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A Brief Introduction to the Book of Revelation

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The book of Revelation records a vision received by the Apostle John while on the Isle of Patmos.He was there “on account of the testimony of Jesus.” It was originally addressed and presumably delivered to seven Christian congregations located in key cities of the Roman province of Asia. Most likely it was penned in the late first century when Domitian was emperor in Rome (A.D. 81-96). “A Revelation” The first word of the book is the Greek noun apokalypsis (αποκαλυψις) or “revelation,” from which is derived the English term ‘apocalypse’ and the title commonly used for the book (‘Revelation’).As originally written this word was not the book’s title but designated what it is, namely, a “revelation” from Jesus Christ. It is placed in the first position for emphasis. In popular culture, ‘apocalypse’ is a term associated with the end of the world.Its adjectival form or ‘apocalyptic’ conjures images of global catastrophes, earthquakes, tsunamis, warfare, and the like. But the Greek word does no…

The Counterfeit Religion of the Beast

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The book of Revelation includes a vision of two different beasts; one that ascends from the sea and, the second, from the “earth.” The first Beast is a composite of four creatures from Daniel’s vision of four beasts that he saw ascending out of a chaotic sea (Revelation 13:1-18Daniel 7:1-8). The description of the second beast in Revelation combines langue from two different passages from the book of Daniel: (Daniel 7:17) - “These four are four kings that will ascend out of the earth.” (Daniel 3:1-7) - “Nebuchadnezzar made an image of gold, whose height was sixty cubits, and its breadth six cubits.” In Daniel, the four beasts represent four consecutive kingdoms, beginning with Babylon. However, while Daniel saw four individual beasts, John saw only one and it possessed the characteristics of all four of the beasts from the vision of Daniel. The beast from the sea in the book of Revelation is characterized by its political and military might (“who can make war with it?”). It first appeare…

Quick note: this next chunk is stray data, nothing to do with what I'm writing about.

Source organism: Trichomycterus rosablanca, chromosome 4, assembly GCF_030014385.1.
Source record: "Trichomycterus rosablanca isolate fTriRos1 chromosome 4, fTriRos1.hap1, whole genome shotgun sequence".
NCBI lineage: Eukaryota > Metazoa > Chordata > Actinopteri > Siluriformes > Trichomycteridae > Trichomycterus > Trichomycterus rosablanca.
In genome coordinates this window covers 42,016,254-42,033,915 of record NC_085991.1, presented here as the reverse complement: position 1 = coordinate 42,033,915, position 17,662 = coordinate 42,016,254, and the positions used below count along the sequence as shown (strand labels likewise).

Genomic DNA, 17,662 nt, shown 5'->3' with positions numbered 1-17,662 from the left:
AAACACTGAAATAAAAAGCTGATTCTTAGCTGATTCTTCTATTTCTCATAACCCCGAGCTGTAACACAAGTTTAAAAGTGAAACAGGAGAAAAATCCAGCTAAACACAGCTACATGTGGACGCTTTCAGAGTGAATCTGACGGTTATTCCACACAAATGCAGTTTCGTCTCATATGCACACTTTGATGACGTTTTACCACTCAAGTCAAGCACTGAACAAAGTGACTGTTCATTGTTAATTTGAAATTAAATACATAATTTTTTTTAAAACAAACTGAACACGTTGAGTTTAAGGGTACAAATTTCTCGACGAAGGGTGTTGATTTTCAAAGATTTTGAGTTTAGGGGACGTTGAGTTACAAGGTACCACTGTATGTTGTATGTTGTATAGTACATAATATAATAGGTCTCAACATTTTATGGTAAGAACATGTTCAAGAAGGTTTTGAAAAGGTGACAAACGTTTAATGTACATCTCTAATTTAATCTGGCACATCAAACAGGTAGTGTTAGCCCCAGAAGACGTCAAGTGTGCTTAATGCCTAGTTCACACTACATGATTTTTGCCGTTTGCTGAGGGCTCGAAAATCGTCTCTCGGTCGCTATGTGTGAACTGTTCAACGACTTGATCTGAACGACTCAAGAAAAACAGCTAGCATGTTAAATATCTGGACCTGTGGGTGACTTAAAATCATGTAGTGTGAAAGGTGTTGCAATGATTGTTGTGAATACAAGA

The Redemption of the Nations

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The book of Revelation presents images that are jarring, paradoxical and, occasionally, subversive.They challenge human wisdom and institutional explanations of how God will consummate His kingdom, overthrow His enemies, and judge the nations. Just as his contemporaries did not understand what kind of Messiah Jesus was, so interpreters often fail to comprehend the Lamb of Revelation. The significance of the visions of this book is missed when we lose sight of Jesus in his role as the sacrificial Lamb who came to redeem humanity, not to destroy all but a tiny remnant of men and women. The clues are there but are too easily overlooked. For example, in the image of Jesus riding a white horse, some commentators see him as the agent of God’s horrific wrath, an enraged Messiah bent on lopping heads off heads with his great sword. He is coming to tread the wine-press God’s wrath; therefore, his robe is stained with the blood and gore of his slaughtered enemies. Perhaps we ought to remember the…

The Victory of the Saints over the Dragon

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In Chapter 12 of the book of Revelation, the “sign of the Great Red Dragon” appeared, a sign that war had commenced “in heaven,” the battle between the Dragon and Michael the Archangel. This “war” is the heavenly counterpart to the earthly events described in the passage: The Dragon’s attempt to devour the Son at his birth from the Woman clothed with the Sun. This “son” is a messianic figure destined to “shepherd” the nations. But the Dragon fails when the Son is exalted to God’s throne (Revelation 12:1-12. Compare Revelation 5:5-12, Psalm 2:7-9). The image of a “war” between the Dragon and Michael borrows language from the prophet Daniel’s vision of Michael standing to fight for God’s people. The victory of the Son by means of his death has its heavenly counterpart (Daniel 12:1). Having failed in the attempt, no place remains for the Dragon in the courts of heaven, an allusion to the dream of King Nebuchadnezzar of a great image comprised of multiple materials. Daniel interpreted it to…